Cost includes the purchase consideration and those costs directly attributable to bringing the asset to the location and condition necessary for its intended use. It also includes financing costs directly attributable to the acquisition, production or construction of the asset. Subsequent costs are capitalised only when it is probable that future economic benefits associated with the item will flow to the Group and the cost of the item can be measured reliably. The carrying amount of any replaced part is derecognised. All other repairs and maintenance costs are charged to the income statement during the financial period in which they are incurred.

The assets’ residual values and useful lives are reviewed and adjusted, where required, each financial year. Gains and losses on disposals are determined by comparing the disposal proceeds with the carrying amount, and are recognised in the income statement. Depreciation Depreciation is calculated on a straight line basis to allocate the cost of the asset, less any residual value, over its estimated useful life. The range of estimated useful lives for each class of property, plant and equipment is as follows: – – Land Indefinite – – Buildings and leasehold improvements 15–60 years – – Plant, vehicles and equipment 3–55 years GROUP $ MILLION LAND BUILDINGS AND LEASEHOLD IMPROVEMENTS PLANT, VEHICLES AND EQUIPMENT CAPITAL WORK IN PROGRESS TOTAL As at 31 July 2018 Cost 354 2,787 8,210 721 12,072 Accumulated depreciation and impairment – (1,042) (4,220) – (5,262) Net book value at 31 July 2018 354 1,745 3,990 721 6,810 As at 31 July 2017 Cost 348 2,644 7,740 535 11,267 Accumulated depreciation and impairment – (953) (3,923) – (4,876) Net book value at 31 July 2017 348 1,691 3,817 535 6,391 Notes to the Financial Statements CONTINUED FOR THE YEAR ENDED 31 JULY 2018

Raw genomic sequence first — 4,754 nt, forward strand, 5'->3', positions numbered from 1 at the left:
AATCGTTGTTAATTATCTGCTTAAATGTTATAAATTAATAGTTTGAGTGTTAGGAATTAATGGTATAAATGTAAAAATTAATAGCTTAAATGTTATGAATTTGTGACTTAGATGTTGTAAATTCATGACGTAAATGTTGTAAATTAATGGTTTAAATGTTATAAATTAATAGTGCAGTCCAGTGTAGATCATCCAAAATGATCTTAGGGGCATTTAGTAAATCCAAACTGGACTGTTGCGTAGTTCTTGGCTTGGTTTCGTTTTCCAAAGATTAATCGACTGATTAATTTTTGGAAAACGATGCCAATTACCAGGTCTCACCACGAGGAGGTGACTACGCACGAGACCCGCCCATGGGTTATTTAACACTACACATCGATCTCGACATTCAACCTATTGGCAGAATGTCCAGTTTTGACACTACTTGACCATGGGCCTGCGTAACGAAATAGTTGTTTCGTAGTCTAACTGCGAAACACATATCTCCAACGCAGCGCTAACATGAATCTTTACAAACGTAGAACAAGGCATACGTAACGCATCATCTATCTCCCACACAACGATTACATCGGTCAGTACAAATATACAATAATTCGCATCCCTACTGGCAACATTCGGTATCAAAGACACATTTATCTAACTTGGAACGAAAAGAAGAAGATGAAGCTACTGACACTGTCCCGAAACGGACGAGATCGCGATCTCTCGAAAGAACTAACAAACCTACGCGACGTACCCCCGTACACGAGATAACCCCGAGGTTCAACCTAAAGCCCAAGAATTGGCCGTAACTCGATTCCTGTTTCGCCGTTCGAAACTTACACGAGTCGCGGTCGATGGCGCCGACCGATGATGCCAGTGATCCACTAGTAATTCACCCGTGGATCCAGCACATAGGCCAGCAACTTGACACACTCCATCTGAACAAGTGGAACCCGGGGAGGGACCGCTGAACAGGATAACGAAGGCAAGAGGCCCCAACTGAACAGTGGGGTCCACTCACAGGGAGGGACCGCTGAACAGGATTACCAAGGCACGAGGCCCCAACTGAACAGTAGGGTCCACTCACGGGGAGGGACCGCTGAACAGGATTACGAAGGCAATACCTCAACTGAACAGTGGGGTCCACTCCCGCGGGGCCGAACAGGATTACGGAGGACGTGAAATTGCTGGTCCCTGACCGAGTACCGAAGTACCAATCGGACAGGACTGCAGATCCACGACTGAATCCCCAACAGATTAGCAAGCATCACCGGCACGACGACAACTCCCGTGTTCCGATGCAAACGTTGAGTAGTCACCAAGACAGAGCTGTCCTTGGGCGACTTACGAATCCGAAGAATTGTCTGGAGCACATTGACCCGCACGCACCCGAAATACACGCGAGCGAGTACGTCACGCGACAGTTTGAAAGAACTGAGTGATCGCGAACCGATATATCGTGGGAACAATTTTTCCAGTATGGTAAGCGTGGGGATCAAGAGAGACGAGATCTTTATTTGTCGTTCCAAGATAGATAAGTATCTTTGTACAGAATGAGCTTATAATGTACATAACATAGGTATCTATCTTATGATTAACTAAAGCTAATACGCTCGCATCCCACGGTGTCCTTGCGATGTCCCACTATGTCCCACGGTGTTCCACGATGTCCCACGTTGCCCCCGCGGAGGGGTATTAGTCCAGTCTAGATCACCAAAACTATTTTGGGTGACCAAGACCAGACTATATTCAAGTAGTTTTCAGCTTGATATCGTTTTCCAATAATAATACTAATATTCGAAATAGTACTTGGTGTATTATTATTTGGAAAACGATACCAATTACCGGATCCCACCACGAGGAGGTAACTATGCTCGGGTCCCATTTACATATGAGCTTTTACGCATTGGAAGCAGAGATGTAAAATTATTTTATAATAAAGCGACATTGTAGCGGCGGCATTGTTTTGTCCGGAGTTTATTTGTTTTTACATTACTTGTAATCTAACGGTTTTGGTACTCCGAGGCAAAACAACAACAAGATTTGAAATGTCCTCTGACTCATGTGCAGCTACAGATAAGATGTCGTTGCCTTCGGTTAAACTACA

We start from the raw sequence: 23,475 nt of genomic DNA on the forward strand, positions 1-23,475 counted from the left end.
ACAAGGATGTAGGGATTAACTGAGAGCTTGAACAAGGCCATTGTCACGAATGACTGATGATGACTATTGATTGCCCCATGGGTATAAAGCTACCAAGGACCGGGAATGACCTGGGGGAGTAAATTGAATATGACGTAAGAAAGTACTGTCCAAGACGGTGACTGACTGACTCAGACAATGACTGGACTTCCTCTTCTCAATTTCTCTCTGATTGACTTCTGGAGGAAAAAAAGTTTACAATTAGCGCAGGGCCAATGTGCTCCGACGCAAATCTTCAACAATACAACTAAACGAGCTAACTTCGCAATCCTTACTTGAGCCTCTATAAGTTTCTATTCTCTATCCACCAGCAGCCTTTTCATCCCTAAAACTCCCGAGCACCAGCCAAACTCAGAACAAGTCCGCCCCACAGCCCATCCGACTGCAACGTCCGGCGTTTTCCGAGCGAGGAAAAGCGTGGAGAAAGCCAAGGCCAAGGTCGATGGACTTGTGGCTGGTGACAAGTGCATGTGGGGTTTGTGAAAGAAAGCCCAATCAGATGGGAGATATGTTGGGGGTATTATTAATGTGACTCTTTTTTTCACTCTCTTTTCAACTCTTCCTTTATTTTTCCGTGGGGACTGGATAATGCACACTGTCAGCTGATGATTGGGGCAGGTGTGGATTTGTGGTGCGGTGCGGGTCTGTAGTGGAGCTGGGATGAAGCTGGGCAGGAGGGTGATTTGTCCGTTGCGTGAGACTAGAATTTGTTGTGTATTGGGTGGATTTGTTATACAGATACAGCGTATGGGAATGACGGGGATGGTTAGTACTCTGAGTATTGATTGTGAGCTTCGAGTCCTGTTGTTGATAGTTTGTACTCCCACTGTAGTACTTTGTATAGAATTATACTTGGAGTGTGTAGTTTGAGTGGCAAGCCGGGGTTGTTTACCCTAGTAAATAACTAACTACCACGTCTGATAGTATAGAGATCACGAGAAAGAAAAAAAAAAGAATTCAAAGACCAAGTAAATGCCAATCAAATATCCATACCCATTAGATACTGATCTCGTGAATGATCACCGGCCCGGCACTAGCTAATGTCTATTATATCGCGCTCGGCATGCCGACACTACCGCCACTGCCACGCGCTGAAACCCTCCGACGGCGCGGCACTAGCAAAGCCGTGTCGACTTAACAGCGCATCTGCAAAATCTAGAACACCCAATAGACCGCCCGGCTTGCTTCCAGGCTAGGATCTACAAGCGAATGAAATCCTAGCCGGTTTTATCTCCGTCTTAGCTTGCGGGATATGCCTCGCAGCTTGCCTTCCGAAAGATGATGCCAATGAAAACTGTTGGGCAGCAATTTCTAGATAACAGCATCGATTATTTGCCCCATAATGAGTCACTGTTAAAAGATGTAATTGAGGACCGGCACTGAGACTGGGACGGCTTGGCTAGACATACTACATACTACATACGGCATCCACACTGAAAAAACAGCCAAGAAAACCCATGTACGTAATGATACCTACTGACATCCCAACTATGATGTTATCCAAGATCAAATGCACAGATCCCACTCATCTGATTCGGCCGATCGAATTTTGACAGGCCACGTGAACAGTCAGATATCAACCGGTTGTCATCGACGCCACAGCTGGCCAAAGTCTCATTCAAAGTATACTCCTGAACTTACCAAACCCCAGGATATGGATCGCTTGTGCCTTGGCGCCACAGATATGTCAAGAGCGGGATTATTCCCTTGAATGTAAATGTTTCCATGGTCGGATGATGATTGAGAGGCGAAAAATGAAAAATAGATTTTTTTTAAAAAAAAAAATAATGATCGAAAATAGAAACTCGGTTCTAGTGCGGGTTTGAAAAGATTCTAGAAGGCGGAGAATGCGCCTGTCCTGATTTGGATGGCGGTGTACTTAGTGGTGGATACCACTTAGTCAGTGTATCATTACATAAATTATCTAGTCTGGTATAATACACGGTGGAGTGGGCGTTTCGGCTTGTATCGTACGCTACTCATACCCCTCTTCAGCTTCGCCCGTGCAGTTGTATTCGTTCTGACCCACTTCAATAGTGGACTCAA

FONTERRA ANNUAL FINANCIAL RESULTS 2018 24 13 PROPERTY, PLANT AND EQUIPMENT CONTINUED GROUP $ MILLION LAND BUILDINGS AND LEASEHOLD IMPROVEMENTS PLANT, VEHICLES AND EQUIPMENT CAPITAL WORK IN PROGRESS TOTAL Net book value As at 1 August 2017 348 1,691 3,817 535 6,391 Additions¹ – 5 20 756 781 Transfer from capital work in progress 12 103 467 (582) – Hyperinflationary movements 8 15 6 7 36 Depreciation charge – (93) (351) – (444) Impairment reversal – 4 1 – 5 Disposals (14) (9) (9) – (32) Foreign currency translation – 29 39 5 73 As at 31 July 2018 354 1,745 3,990 721 6,810 Net book value As at 1 August 2016 339 1,596 3,519 718 6,172 Additions¹ 3 13 53 685 754 Transfer from capital work in progress 15 205 644 (864) – Hyperinflationary movements 2 4 2 2 10 Depreciation charge – (92) (343) – (435) Impairment reversal – 2 – – 2 Disposals (8) (9) (29) (2) (48) Foreign currency translation (3) (28) (29) (4) (64) As at 31 July 2017 348 1,691 3,817 535 6,391 1 Additions include borrowing costs of $8 million (2017: $10 million) capitalised using a weighted average interest rate of 5.52 per cent (2017: 5.85 per cent).